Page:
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Picture of Sarah 'Madam C.J.' Walker
Sarah "Madam C.J." Walker: Biography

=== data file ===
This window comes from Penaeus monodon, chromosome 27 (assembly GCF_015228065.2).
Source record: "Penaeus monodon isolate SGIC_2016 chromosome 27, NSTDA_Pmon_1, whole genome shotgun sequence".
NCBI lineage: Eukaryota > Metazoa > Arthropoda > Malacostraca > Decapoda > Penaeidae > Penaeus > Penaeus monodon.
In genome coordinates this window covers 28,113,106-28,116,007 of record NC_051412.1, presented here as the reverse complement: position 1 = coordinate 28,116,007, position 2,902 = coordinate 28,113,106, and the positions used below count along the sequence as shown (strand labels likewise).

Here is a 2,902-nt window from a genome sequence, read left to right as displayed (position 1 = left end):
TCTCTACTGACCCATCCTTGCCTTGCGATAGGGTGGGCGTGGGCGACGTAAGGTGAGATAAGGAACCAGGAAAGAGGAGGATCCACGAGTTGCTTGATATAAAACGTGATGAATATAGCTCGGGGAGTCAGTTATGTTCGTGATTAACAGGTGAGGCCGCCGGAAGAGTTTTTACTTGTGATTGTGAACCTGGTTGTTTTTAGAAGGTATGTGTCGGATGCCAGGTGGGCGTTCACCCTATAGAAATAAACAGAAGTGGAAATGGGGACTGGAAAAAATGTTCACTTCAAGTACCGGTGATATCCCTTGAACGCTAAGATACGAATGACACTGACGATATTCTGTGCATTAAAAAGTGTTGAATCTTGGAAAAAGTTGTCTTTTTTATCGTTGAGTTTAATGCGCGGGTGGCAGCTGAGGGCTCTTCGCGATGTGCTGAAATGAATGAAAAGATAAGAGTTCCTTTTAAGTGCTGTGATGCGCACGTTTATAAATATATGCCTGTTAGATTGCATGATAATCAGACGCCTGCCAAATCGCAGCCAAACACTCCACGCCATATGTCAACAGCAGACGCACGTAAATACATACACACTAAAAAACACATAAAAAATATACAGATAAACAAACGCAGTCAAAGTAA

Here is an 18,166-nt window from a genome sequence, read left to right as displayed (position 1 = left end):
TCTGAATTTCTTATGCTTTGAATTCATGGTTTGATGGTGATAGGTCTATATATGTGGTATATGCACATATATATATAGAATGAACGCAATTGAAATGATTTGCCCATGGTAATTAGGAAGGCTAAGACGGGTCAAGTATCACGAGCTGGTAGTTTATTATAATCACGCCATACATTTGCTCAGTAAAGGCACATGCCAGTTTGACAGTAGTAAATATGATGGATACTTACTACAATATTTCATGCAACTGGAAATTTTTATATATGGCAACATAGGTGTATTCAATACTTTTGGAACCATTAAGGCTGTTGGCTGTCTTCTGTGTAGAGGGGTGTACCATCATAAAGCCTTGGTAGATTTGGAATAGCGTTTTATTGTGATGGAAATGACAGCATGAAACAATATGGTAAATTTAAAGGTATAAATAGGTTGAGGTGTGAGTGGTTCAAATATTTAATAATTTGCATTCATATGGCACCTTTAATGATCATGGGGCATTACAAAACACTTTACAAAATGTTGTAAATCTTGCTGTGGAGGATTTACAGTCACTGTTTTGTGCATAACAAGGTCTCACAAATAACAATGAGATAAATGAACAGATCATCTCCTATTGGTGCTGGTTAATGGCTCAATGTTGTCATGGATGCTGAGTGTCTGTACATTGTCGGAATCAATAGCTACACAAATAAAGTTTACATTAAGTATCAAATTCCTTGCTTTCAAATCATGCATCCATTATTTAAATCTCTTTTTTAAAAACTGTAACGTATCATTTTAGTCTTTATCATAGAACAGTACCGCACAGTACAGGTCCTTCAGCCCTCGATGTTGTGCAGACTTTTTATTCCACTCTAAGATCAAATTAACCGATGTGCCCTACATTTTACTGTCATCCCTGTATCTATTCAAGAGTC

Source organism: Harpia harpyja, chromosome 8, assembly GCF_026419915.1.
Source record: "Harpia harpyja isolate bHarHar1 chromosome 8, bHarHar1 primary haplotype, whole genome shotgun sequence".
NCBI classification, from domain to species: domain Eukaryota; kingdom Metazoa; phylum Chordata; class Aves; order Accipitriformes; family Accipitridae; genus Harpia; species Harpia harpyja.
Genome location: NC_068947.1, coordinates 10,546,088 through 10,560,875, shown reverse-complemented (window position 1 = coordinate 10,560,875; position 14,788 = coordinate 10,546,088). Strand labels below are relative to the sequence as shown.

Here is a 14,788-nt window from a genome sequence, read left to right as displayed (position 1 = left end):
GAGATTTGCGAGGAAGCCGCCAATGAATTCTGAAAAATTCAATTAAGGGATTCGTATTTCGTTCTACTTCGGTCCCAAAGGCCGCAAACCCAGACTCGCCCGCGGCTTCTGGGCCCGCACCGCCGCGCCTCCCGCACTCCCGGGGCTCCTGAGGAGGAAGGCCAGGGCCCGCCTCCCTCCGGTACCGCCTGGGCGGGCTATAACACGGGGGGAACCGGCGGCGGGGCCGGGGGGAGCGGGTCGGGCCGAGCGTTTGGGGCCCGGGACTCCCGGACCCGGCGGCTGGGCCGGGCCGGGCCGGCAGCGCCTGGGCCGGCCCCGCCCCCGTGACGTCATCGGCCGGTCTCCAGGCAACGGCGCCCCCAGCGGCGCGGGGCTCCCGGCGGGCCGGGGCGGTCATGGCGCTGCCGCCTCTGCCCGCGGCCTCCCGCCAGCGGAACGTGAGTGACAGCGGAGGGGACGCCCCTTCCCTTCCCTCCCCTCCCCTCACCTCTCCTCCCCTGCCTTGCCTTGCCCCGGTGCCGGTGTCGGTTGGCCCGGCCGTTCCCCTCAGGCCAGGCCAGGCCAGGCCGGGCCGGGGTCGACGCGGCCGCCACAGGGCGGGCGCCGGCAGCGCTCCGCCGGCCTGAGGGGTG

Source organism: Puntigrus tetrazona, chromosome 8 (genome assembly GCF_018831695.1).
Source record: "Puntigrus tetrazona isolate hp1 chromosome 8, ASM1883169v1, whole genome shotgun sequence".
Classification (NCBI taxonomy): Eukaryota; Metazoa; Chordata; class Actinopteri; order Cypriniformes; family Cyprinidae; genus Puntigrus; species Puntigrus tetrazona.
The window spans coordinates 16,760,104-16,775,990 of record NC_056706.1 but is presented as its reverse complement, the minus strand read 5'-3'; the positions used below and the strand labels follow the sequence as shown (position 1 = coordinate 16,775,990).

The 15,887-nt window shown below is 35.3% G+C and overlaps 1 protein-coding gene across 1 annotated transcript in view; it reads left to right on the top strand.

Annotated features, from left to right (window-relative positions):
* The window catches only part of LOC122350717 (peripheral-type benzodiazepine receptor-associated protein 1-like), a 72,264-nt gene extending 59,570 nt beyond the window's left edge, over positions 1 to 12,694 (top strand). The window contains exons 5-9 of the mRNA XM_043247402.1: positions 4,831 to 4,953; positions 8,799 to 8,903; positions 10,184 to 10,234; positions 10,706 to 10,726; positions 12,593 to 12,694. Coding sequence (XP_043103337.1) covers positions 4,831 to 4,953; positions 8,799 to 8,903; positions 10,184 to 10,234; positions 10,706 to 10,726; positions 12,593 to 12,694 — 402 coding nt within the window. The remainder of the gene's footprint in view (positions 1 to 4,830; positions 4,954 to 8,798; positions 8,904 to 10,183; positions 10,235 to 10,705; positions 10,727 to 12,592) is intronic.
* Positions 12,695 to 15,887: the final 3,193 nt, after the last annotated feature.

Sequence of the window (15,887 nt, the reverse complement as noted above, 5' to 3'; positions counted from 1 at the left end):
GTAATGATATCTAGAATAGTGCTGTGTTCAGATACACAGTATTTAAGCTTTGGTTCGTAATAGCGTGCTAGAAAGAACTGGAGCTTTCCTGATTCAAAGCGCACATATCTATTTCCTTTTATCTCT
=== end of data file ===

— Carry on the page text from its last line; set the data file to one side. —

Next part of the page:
Sarah "Madam C.J." Walker was born Sarah Breedlove in 1867 on a Delta, Louisiana, plantation. Orphaned at age 7, she and her older sister survived by working in the cotton fields around Vicksburg, Mississippi, and Delta. At 14, she married Moses McWilliams to escape abuse from her cruel brother-in-law. Her only daughter, Lelia (later known as A'Lelia Walker), was born on June 6, 1885. When her husband died two years later, she joined relatives in St. Louis, Missouri, saving enough money from her work as a washerwoman to educate her daughter. Around the time of the 1904 St. Louis World's Fair, Walker began to suffer from a scalp ailment called alopecia, which caused her to lose her hair. She tried many products, including those of Annie Malone, another black woman entrepreneur. In 1905 Walker moved to Denver as a sales agent for Malone, then married an old friend and newspaperman, Charles Joseph Walker. By early 1906 they had gone into business together, selling Madam C.J. Walker's Wonderful Hair Grower, a scalp-conditioning formula. To promote her products, Walker traveled for a year and a half throughout the South, selling her products door to door, demonstrating her scalp treatments in churches and lodges, and devising sales and marketing strategies. In 1908, she temporarily moved her base to Pittsburgh, Pennsylvania, where she opened Lelia College to train Walker hair culturists. By early 1910, she had settled in Indianapolis, where she built a factory, hair and manicure salon, and another training school. In 1916 Walker moved to New York, leaving the day-to-day operations of the Mme. C.J. Walker Manufacturing Company in Indianapolis. She quickly became involved in Harlem's social and political life, taking special interest in the NAACP's anti-lynching movement, to which she eventually contributed $5,000.

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